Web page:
Sierra Leonean film maker, Suliaman Stephens, who, despite having a university degree, chose to pursue his dream of becoming an actor and a film maker, has told Politico that acting is a profession, an art and a craft not meant for mediocre. “All I can say is that there is nothing like mediocrity in film production, you must be educated and your interest and passion can get you on the right track,” he observed. Our reporter, Albert George Sheriff, caught up with him for an exclusive interview on the film industry in Sierra Leone, how far they have come and what sort of acts should actually come forward in movies that could sell the country to the gradually increasing competitive world of entertainment. Politico: Tell us a bit about yourself? Stephens: Well I was born in Bo in the southern province of Sierra Leone. I attended the St. Francis Primary School in Bo and later moved on to Christ the King College (CKC) in the same township. I’m a Division II graduate with a Bachelor of Arts degree in Education and Linguistics option from Njala University. My parents are Samuel and Fatmata Stephens. Politico: Growing up away from the city where movie business is virtually not trendy, did you ever think of becoming an actor, let alone a movie star? Stephens: No, I had always thought of being a Doctor or a Lawyer, stuffs like that, but whiles at CKC in Bo I joined the Royal College Theater. That was the first time I went on stage to act. I also had great interest in martial art. I trained Shotokan Karate up to the black belt level. I had no intention of being a movie maker because my parents wanted me to become a Doctor. Politico: At what point in your life did you know that acting was for you? Stephens: I first realised my ability to act when I joined a comedy group in Bo called the Sierra Entertainers. Although I was frowned at by many, I was so obsessed with acting and that has propelled my interest in film production. Politico: Tell us about some of the movies you have produced? Stephens: I have produced four movies. The first is titled: “Facing the Hurricane”, a second one was “What it Takes”, the third was “Waking the Dead” and “Agony in Kpetewoma”. My films are feature films and they tell true life stories. They tell the Sierra Leone story. Politico: Did you do any studies in film production? Stephens: No, I didn’t study film production. But one can be a successful producer without studying film production. Successful producers like Quintine Tarantino and George Lucas didn’t darken the corridors of a film school. All I can say is that there is nothing like mediocrity in film production, you must be educated and your interest and passion can get you on the right track. Politico: What has been the biggest movie you have ever made? Stephens: My biggest movie that really brought me in the limelight was “Waking the Dead”, a feature film about the late journalist Harry Yansaneh. Politico: Are you religious? Stephens: Yes I am a Christian and I believe without God, I wouldn’t have reached this point. I always pray for His wisdom. To Him be the glory. Politico: Aside movie production what other things you do? Stephens: I also do TV adverts and editing of musical video clips for artistes. Politico: What really motivated you, film production, TV Ads or editing musical video clips? Stephens: Film making motivates me more than all of them. Politico: What can you say about piracy? Stephens: Piracy is a sickness, if not cured will kill the great potentials in the film industry. Imagine the amount of money spent in film production and at the end you see your stuff being pirated. It is really frustrating. I implore them [those in the habit of pirating copyrighted productions] to stop and help develop the industry. Politico: So how would you assess the Sierra Leone film industry currently? Stephens: It’s going to do well if we only do the right thing. It picked up well and people have started appreciating Sierra Leonean films, but we shouldn’t get lazy or floppy. That is the problem with a lot of us, when we think we’ve arrived we think we shouldn’t work hard but seat back and think we can just do anything and they will accept it. The Sierra Leonean audience is like that, if you surprised them they’ll surprise you; you give them something good they’ll say it’s good, you give them something scrappy they’ll tell you it’s scrappy, get out. So the more people appreciate what you do the more they raise the bar for you. So you have to put in some hard work to actually do what is expected of you. Acting is not for a mediocre, it’s for serious people. Politico: Now into your private life, are you married? Stephens: I wouldn’t want to comment on that. Politico: Anyway how do you cope with your female admirers? Stephens: We cope well, we are friends. You know that is part of the job. You have to know that this goes with the job before you get into it. I’ll give hugs and smiles, that’s all. You cannot mix business with pleasure, the moment you start mixing up you heading for doom. Politico: Your best music? Stephens: I like Sierra Leonean music. It communicates a lot. I dance to them. It’s not because I have done a couple of video clips for Emerson but I like his songs and other artistes like Wahid. There are a lot of them. I really admire particularly those old Sierra Leonean stuffs. Politico: What is your advice to your admirers and all who aspire to become film producers, actors and actresses? Stephens: I think they have to take their work seriously. We are not jokers here. You have to take your education very seriously and don’t rush. Get a degree or finish high school with something sober and then you can act. No matter what happens if you don’t do something you will be limited. I know there are lots of people who want to be actors and actresses, not everyone was born to be an actor, actress, a script writer or director. But those who actually want to do it must take their work seriously. I have gone through many challenges. I have been laughed at, kicked around and I’ve been looked as if I’m not serious but I took my work very seriously and I told guys that I don’t care what happens. I don’t even know where my degree is right now. I have kept it and now doing something different. But if I was not determined, I wouldn’t have reached so far. So I‘m imploring them to work hard, I think we’ll all get there. Politico: Finally, what are your fans expecting, is there anything new coming up? Stephens: Yes, this year I’m going to do films, because my fans are asking: “when are you going to do other films? Why don’t you do other films? You are always doing adverts because there is money in that”, but that is not actually where the money is. I’m really going to do films, I’m just finishing a screen play and I did a comedy when I went to the USA recently with David Vandy and other guys. I told them when I come back home I’m going to films. Soon fans will hear from me. I’ll keep them abreast with what will be coming out. It’s going to be a feature film. Politico: Thanks for your time. Stephens: It’s a pleasure talking to you.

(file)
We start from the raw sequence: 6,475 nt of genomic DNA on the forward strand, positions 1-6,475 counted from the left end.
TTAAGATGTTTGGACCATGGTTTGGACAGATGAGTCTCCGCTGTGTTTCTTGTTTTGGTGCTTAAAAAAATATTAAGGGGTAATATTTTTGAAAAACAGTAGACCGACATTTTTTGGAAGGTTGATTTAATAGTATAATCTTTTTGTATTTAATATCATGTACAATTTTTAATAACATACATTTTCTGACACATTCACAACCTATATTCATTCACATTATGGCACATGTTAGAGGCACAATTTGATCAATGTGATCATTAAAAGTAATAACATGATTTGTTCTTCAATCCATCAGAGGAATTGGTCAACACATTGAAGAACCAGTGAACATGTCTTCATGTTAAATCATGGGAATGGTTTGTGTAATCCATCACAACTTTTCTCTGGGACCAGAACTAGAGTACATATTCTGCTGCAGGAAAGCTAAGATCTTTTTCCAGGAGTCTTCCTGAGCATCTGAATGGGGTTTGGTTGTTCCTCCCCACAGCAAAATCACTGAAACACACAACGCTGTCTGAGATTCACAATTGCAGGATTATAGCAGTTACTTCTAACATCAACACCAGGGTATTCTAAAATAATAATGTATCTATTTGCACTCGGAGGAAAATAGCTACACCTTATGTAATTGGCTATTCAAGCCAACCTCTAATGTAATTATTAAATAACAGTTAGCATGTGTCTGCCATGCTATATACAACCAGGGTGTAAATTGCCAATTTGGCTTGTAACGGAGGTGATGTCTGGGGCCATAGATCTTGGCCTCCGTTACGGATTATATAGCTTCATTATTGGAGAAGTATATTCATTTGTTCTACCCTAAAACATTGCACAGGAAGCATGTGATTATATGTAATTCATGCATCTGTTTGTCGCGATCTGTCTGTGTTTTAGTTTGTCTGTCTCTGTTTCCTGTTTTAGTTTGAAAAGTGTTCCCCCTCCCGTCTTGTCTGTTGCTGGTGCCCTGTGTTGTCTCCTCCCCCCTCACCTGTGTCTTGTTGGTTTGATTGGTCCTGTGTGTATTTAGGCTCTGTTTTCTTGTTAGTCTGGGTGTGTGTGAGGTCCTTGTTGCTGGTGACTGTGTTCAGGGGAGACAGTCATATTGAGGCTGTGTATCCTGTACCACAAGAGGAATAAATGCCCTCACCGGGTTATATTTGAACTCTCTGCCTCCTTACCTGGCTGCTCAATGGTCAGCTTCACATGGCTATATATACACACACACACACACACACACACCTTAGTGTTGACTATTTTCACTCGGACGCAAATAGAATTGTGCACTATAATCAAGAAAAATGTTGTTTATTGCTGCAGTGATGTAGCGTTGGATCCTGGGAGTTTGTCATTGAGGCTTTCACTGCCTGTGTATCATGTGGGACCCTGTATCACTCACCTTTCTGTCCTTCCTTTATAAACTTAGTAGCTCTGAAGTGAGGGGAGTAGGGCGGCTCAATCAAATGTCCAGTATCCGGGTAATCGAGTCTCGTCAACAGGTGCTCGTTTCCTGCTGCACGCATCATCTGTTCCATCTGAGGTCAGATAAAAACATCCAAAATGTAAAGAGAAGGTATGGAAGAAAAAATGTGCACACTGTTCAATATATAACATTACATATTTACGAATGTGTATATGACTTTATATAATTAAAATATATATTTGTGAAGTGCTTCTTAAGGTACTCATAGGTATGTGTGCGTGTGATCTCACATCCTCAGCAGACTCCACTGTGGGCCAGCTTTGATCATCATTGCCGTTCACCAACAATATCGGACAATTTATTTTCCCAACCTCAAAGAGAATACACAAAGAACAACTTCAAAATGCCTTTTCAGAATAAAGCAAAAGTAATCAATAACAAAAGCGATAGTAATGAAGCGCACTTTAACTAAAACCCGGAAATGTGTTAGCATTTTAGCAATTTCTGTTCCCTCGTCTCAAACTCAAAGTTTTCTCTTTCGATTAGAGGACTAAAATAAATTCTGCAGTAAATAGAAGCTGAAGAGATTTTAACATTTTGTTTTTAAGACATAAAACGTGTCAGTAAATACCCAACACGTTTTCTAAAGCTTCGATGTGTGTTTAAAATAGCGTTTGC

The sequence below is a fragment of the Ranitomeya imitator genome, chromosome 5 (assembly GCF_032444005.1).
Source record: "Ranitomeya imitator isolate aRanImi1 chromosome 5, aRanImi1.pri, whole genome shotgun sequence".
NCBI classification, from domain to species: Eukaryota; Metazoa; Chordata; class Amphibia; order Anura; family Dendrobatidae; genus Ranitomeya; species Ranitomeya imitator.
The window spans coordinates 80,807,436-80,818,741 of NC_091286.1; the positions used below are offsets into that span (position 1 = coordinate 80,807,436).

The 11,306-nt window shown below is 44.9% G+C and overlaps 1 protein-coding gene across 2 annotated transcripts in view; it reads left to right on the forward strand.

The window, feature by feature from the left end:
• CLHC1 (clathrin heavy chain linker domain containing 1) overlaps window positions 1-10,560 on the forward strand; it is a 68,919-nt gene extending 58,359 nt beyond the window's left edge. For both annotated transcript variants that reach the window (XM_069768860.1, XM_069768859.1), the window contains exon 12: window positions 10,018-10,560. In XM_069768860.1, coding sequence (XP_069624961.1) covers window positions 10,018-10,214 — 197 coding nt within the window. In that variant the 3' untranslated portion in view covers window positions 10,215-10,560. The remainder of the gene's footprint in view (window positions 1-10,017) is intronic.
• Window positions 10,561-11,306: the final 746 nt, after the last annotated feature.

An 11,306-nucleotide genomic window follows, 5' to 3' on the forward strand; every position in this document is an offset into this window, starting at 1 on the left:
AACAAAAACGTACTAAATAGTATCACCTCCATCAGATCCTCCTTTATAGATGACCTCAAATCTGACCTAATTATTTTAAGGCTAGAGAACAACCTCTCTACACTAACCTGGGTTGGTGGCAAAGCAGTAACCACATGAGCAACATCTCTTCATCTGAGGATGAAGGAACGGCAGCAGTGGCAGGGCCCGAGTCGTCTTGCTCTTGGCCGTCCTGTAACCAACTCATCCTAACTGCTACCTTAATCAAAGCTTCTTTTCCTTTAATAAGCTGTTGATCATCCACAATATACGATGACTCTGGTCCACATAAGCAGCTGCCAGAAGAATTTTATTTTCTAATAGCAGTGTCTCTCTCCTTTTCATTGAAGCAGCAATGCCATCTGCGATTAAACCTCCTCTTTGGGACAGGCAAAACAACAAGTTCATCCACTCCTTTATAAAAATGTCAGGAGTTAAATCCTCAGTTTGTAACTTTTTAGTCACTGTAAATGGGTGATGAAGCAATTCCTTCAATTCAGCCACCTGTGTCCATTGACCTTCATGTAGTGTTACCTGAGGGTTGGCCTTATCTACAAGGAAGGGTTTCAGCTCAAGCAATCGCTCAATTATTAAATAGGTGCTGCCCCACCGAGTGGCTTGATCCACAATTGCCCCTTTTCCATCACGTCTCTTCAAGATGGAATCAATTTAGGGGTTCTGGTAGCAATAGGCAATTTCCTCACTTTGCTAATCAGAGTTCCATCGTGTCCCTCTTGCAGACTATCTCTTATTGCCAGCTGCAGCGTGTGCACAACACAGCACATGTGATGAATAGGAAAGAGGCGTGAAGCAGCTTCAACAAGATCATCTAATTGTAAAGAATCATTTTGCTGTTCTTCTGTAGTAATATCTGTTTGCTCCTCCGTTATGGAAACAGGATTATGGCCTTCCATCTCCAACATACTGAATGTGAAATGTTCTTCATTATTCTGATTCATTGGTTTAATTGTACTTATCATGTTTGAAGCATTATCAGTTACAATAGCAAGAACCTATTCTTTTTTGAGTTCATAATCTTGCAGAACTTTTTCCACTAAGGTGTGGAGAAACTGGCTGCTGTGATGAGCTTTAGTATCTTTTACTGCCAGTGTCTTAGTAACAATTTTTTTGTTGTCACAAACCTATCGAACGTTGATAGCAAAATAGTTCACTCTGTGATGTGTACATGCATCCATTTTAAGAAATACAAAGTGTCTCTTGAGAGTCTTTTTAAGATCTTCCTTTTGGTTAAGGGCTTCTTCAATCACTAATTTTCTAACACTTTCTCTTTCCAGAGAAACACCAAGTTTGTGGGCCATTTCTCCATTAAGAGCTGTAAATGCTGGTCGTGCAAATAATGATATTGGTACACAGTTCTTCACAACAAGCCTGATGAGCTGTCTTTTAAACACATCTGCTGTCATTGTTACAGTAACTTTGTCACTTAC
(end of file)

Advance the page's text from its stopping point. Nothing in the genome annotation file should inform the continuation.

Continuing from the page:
‘Mediocrity not for acting’ …laments ace actor, film maker